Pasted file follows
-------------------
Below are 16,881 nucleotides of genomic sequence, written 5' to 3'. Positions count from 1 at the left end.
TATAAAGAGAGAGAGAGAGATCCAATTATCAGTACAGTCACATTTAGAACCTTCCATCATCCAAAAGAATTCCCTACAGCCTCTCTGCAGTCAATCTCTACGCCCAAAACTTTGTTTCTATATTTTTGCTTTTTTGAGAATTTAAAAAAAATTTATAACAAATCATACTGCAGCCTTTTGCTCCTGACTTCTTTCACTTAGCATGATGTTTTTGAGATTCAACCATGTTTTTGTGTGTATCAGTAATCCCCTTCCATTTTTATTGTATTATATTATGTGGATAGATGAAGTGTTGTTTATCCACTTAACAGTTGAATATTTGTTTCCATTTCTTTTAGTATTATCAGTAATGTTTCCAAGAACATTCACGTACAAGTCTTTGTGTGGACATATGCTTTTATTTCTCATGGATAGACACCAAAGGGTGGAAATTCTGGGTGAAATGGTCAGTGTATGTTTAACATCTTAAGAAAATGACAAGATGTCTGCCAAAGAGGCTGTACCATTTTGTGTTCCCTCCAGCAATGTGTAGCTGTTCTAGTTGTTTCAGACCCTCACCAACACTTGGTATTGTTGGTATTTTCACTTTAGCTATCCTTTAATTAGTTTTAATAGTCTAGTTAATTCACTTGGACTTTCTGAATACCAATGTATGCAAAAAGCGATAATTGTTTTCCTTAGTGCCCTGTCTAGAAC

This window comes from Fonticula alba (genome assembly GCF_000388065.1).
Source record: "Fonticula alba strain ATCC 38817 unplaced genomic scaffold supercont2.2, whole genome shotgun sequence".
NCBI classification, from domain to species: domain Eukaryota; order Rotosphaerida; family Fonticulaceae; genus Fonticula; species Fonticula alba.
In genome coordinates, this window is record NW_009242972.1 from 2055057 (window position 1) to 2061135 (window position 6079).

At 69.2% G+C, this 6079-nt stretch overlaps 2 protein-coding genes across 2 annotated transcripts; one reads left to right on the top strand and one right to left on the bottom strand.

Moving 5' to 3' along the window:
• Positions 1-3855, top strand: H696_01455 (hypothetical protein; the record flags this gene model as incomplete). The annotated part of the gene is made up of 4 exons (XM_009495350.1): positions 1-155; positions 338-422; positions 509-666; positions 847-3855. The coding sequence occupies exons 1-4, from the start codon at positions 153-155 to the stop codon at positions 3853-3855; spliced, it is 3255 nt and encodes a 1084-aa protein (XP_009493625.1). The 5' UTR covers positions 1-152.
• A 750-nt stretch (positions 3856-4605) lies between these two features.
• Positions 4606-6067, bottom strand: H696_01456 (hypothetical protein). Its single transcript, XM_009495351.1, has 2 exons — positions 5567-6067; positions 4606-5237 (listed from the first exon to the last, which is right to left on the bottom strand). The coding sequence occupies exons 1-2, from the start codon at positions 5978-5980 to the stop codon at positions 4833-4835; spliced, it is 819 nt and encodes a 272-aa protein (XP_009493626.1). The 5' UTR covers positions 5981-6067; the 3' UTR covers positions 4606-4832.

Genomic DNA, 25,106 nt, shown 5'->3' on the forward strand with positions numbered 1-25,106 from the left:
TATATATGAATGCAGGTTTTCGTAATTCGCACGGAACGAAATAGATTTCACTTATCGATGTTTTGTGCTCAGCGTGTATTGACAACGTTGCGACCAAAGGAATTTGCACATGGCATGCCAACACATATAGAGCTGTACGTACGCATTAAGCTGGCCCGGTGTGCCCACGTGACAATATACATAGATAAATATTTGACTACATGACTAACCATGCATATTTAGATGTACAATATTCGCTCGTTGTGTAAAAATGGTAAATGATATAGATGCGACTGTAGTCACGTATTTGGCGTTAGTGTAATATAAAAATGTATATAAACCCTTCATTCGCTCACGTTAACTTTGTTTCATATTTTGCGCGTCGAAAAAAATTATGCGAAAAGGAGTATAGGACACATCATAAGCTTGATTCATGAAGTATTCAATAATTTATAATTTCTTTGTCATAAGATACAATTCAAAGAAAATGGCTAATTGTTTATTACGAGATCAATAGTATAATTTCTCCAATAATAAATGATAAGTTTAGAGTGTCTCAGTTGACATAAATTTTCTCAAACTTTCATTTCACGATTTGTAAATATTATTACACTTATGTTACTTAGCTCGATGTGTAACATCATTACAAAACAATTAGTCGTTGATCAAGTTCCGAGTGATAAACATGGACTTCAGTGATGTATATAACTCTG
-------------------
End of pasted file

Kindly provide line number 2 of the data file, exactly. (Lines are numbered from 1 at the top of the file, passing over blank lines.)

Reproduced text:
TATAAAGAGAGAGAGAGAGATCCAATTATCAGTACAGTCACATTTAGAACCTTCCATCATCCAAAAGAATTCCCTACAGCCTCTCTGCAGTCAATCTCTACGCCCAAAACTTTGTTTCTATATTTTTGCTTTTTTGAGAATTTAAAAAAAATTTATAACAAATCATACTGCAGCCTTTTGCTCCTGACTTCTTTCACTTAGCATGATGTTTTTGAGATTCAACCATGTTTTTGTGTGTATCAGTAATCCCCTTCCATTTTTATTGTATTATATTATGTGGATAGATGAAGTGTTGTTTATCCACTTAACAGTTGAATATTTGTTTCCATTTCTTTTAGTATTATCAGTAATGTTTCCAAGAACATTCACGTACAAGTCTTTGTGTGGACATATGCTTTTATTTCTCATGGATAGACACCAAAGGGTGGAAATTCTGGGTGAAATGGTCAGTGTATGTTTAACATCTTAAGAAAATGACAAGATGTCTGCCAAAGAGGCTGTACCATTTTGTGTTCCCTCCAGCAATGTGTAGCTGTTCTAGTTGTTTCAGACCCTCACCAACACTTGGTATTGTTGGTATTTTCACTTTAGCTATCCTTTAATTAGTTTTAATAGTCTAGTTAATTCACTTGGACTTTCTGAATACCAATGTATGCAAAAAGCGATAATTGTTTTCCTTAGTGCCCTGTCTAGAAC